Must go and feed the family.
They're starving and waiting to eat.
Mohammad Zahid is a poet and translator from Kashmir, India. His maiden poetry collection The Pheromone Trail bagged the Best Book Award from the Academy of Art Culture and Languages, Jammu & Kashmir in 2015.
His poetry has appeared in many Indian and international journals. He is a translation editor for Kashmiri Language at Muse India and Lakeview International Journal of Literature and Arts.
This poem hopes to find you well
I hope that this poem finds you well.
I hope that it finds you with a tall, dark stranger,
or a short blonde friend.
This poem makes no judgement.
This poem hopes that you have been keeping to the five a day,
three a week, or fourteen a month, whichever
the latest advice deems to be the best.
I hope that this poem enlivens your day,
and that some of the words are answers on Wordle.
I hope that this poem finds you in a beautiful house,
with a beautiful wife.
If the beautiful wife and beautiful house belong to someone else,
this poem hopes you have a good reason for being there.
This poem hopes that Politicians do the right thing.
This poem is too old to still believe in that.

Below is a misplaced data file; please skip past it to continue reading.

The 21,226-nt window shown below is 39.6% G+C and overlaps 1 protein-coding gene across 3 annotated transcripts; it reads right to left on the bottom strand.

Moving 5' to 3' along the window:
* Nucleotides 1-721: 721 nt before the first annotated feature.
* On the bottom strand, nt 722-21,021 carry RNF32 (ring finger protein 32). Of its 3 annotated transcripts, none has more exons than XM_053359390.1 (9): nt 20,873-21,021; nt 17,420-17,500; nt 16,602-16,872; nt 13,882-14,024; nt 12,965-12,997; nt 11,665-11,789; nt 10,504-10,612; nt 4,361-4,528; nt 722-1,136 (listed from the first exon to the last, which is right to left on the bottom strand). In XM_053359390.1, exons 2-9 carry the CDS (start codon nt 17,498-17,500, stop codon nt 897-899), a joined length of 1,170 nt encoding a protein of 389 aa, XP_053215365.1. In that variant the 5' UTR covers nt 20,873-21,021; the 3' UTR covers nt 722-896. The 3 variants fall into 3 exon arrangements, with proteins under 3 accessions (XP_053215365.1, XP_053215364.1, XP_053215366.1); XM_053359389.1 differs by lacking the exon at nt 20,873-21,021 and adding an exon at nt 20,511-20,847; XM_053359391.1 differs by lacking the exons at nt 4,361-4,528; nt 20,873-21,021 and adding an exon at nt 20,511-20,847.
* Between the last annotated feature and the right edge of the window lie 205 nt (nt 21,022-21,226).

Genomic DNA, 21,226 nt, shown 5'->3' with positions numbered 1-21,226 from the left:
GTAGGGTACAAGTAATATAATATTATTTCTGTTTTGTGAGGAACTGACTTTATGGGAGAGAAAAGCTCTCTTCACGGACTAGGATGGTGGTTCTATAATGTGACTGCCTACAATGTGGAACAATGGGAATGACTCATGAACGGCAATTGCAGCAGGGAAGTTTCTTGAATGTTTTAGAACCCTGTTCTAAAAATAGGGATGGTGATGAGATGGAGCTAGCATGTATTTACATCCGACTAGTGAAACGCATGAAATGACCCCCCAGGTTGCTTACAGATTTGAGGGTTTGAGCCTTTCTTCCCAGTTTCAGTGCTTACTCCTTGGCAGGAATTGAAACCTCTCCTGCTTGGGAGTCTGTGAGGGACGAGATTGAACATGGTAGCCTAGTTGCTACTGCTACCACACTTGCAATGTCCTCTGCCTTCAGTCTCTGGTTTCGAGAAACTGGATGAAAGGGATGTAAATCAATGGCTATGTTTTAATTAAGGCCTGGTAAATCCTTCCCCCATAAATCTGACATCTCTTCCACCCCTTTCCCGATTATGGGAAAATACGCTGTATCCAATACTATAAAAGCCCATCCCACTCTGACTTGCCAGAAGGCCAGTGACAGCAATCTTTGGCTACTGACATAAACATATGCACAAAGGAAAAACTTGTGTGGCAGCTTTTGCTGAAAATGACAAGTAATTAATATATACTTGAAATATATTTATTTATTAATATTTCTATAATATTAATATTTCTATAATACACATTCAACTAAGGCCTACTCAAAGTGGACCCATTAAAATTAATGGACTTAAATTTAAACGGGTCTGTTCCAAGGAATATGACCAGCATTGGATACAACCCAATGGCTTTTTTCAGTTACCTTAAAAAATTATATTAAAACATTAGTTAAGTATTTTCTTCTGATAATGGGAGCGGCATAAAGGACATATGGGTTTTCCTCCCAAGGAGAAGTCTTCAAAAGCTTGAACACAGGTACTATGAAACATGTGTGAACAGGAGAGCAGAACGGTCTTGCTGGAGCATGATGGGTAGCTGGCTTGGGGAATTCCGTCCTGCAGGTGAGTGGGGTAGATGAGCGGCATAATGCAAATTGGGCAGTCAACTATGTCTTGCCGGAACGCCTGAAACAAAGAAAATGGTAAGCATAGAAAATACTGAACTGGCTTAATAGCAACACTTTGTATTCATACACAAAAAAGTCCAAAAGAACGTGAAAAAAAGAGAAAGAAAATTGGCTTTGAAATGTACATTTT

This poem doesn’t know the first thing about you,
but would like you to answer a few questions.
This poem hopes to find you in another three months,
where we can renew our fleeting acquaintance,
before you decide that the spam filter really was the best place for it.
I’ll take a look under the sonnet
Tis clapped out and broken; wanting of parts,
Its paint, sheen and lustre are shed.
This wreck of a carriage will take all my arts,
I fear it is already dead.
It wails as it drives, it clanks and it ticks,
The engine is silent and cold,
I fear this is something, that I cannot fix,
Your car, I’m afraid, is too old.
Perhaps I can salvage, some cogs and the gears,
From this conked-out, rusty old nail;
You’ve had this poor thing now for too many years,
I doubt I could put it on sale.
T’would not make me much, and I would be brassic,
A miserable end, for such an old classic.